- There are terrific
clinicians who are not published authors.
- A doctor who
has treated someone who has survived ATC might be a good candidate
for treating someone newly diagnosed, but past outcomes do not guarantee
future outcomes. Each patient is an individual. Additionally, ATC
presents differently for each patient.
- A doctor who
has seen many ATC patients might be a better candidate than one who
has seen few ATC patients.
- A doctor who
has never seen ATC is probably a poor candidate for treating those
newly diagnosed. Part of the reason is that ATC requires a quick and
accurate diagnosis. In our experience, this isn’t often the case with
an inexperienced ATC physician.
- A doctor treating
ATC must be open to reviewing the latest research literature and discussing
treatment options with both ATC researchers and experienced ATC clinicians.
- Patient length
of life is only one of the important outcome indicators for ATC treatment.
The quality of life is another important factor.
- There is no current
rating or experience tracking system or database in place to help
a patient choose a doctor to help treat ATC.
Here are four lists.
- ThyCa’s Medical Advisory Council Members, and their colleagues in
their centers and other centers.
ThyCa receives input from all our medical advisors, as well as from
many additional specialists. For some ATC patients an endocrinologist
may the specialist who manages overall ATC treatment, making referrals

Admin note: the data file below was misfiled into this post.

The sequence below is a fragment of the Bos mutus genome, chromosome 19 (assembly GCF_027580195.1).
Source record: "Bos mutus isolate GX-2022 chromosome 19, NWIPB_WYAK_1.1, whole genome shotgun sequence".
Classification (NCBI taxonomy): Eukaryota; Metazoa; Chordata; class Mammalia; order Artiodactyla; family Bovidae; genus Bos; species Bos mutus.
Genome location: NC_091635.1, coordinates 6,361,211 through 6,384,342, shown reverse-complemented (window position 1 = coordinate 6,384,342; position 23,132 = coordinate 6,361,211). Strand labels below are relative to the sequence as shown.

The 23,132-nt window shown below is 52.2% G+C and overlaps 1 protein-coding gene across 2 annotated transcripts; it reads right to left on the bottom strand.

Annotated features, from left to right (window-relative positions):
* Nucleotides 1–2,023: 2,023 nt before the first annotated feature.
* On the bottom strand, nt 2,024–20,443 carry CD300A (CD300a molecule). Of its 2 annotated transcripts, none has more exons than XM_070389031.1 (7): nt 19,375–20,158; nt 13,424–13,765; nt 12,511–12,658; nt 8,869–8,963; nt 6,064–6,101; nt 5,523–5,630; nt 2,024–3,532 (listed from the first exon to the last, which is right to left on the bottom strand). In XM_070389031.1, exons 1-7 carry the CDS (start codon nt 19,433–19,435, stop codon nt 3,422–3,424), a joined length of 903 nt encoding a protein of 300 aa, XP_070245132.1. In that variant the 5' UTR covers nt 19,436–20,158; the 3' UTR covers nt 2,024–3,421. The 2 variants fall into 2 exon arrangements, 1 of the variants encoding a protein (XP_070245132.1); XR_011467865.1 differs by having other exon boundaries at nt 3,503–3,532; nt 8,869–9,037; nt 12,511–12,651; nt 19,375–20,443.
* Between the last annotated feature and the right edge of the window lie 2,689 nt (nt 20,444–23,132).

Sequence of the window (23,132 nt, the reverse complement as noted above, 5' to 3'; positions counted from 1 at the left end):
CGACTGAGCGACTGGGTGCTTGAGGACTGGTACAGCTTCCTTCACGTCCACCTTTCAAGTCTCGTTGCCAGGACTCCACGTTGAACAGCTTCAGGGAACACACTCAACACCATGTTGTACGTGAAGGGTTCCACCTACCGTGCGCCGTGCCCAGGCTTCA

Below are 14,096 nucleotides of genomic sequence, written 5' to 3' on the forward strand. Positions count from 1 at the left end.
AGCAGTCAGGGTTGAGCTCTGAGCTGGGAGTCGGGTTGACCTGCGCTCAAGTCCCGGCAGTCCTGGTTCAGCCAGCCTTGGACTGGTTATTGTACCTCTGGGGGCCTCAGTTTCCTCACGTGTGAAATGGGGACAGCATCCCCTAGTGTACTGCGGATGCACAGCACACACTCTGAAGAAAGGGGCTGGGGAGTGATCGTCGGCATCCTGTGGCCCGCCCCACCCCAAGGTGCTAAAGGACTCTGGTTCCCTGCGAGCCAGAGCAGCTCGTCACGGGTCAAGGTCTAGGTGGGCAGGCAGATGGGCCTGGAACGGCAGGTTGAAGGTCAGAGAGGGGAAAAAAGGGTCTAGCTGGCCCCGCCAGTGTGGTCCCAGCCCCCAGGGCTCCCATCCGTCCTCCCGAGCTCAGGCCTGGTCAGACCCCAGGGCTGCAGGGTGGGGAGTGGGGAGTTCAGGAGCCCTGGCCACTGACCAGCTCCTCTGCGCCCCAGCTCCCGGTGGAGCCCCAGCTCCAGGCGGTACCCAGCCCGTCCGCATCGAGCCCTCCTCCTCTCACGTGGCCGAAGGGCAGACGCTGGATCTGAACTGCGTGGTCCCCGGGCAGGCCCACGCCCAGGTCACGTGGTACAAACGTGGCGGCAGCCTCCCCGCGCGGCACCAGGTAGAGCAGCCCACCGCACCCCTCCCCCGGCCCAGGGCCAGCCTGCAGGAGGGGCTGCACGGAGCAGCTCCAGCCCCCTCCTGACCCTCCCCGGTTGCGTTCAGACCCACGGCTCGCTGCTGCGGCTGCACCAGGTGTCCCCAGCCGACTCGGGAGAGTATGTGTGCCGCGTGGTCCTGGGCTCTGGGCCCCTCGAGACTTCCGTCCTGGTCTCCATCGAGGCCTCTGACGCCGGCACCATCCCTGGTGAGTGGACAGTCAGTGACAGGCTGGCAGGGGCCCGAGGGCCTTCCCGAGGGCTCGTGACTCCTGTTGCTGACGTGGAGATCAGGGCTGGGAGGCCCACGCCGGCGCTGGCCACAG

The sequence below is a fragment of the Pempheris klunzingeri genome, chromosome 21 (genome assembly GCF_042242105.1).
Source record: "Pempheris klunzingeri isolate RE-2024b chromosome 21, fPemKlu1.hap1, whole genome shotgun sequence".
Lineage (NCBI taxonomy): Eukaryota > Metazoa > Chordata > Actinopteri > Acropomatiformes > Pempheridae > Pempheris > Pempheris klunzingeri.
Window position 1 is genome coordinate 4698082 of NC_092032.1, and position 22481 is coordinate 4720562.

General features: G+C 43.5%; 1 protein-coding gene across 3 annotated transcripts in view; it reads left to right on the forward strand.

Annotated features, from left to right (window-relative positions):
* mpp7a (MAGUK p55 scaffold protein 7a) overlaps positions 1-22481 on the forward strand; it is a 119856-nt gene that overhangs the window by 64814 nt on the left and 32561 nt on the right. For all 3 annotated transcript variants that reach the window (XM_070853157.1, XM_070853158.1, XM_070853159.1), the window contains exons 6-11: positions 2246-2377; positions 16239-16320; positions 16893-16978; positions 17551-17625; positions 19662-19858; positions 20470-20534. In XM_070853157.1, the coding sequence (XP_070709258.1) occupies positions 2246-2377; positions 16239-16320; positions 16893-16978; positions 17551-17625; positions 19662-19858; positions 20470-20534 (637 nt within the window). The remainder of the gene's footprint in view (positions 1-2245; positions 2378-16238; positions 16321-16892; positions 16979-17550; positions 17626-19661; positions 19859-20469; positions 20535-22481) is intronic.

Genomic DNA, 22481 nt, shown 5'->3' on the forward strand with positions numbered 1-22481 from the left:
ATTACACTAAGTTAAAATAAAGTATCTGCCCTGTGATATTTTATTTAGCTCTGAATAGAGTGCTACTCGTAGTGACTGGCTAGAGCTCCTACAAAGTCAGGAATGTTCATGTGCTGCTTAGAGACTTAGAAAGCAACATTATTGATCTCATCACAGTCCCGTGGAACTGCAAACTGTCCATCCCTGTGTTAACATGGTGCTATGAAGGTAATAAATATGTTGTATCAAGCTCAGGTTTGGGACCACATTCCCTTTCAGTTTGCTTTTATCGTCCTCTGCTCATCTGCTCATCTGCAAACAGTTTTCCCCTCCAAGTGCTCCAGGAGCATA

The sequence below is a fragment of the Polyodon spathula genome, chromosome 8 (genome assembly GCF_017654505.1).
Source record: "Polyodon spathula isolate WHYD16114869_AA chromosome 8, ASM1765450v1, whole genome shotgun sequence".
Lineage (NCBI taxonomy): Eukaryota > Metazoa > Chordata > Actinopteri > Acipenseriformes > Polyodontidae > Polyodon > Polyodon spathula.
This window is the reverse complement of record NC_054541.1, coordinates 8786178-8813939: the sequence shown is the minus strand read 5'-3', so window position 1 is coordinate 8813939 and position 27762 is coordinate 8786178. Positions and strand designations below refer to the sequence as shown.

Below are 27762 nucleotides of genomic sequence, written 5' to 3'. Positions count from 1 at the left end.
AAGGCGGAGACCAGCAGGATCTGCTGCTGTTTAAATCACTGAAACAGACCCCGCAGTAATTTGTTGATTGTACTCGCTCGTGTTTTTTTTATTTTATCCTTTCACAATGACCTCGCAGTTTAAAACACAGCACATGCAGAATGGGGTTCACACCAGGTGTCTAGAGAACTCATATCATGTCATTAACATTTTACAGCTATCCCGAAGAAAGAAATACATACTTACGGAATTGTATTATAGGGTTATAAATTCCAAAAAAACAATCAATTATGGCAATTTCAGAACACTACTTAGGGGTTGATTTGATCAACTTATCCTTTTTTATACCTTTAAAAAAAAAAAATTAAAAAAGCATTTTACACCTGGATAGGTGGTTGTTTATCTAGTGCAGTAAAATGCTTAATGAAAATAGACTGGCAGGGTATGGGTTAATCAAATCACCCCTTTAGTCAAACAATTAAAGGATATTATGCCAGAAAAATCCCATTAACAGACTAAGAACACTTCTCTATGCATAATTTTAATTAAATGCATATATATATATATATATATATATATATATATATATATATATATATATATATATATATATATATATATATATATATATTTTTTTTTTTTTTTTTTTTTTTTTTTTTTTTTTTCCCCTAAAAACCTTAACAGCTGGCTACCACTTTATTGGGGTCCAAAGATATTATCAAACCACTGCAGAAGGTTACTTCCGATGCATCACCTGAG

to other specialists as needed. For other ATC patients, a medical
oncologist may manage the care. The endocrinologists on this list
and other lists can refer you to medical oncologists.
- Speakers at past ThyCa Conferences and Workshops.
Our conferences are held in different areas of the USA each year.
ThyCa rotates speakers to introduce survivors and caregivers to a
broad array of experts on thyroid cancer. Each year, from 20 to 30
leading physicians participate in the ThyCa conference. Speakers include
endocrinologists, medical oncologists, surgeons, and other specialists.
- Specialists on Professionals’ Lists.
ThyCa’s web site has a page titled Find a Thyroid Specialist. It has
links to four leading medical organizations that have geographic lists
of thyroid and thyroid cancer specialists on their web sites. Ask
any physician you contact about their experience with ATC.
- Physicians of ATC Survivors in ThyCa’s ATC E-Mail Support Group.
To receive messages from this free group, follow the instructions
for joining, on this page: http://www.thyca.org/atcgroup.htm
Three of the long-term ATC survivors in this group send a monthly
e-mail message with the names of physicians who treated them. Other
group members who are long-term ATC survivors or caregivers of long-term
ATC survivors also take part in this group. These participants invite
patients and caregivers to contact them through the ATC E-mail Support
Group list if they have any questions or just need to talk. As Trish,
one of the long-term ATC survivors, says, “We feel blessed that we
are here today and want to help others out there who have this terrible
March 23, 2006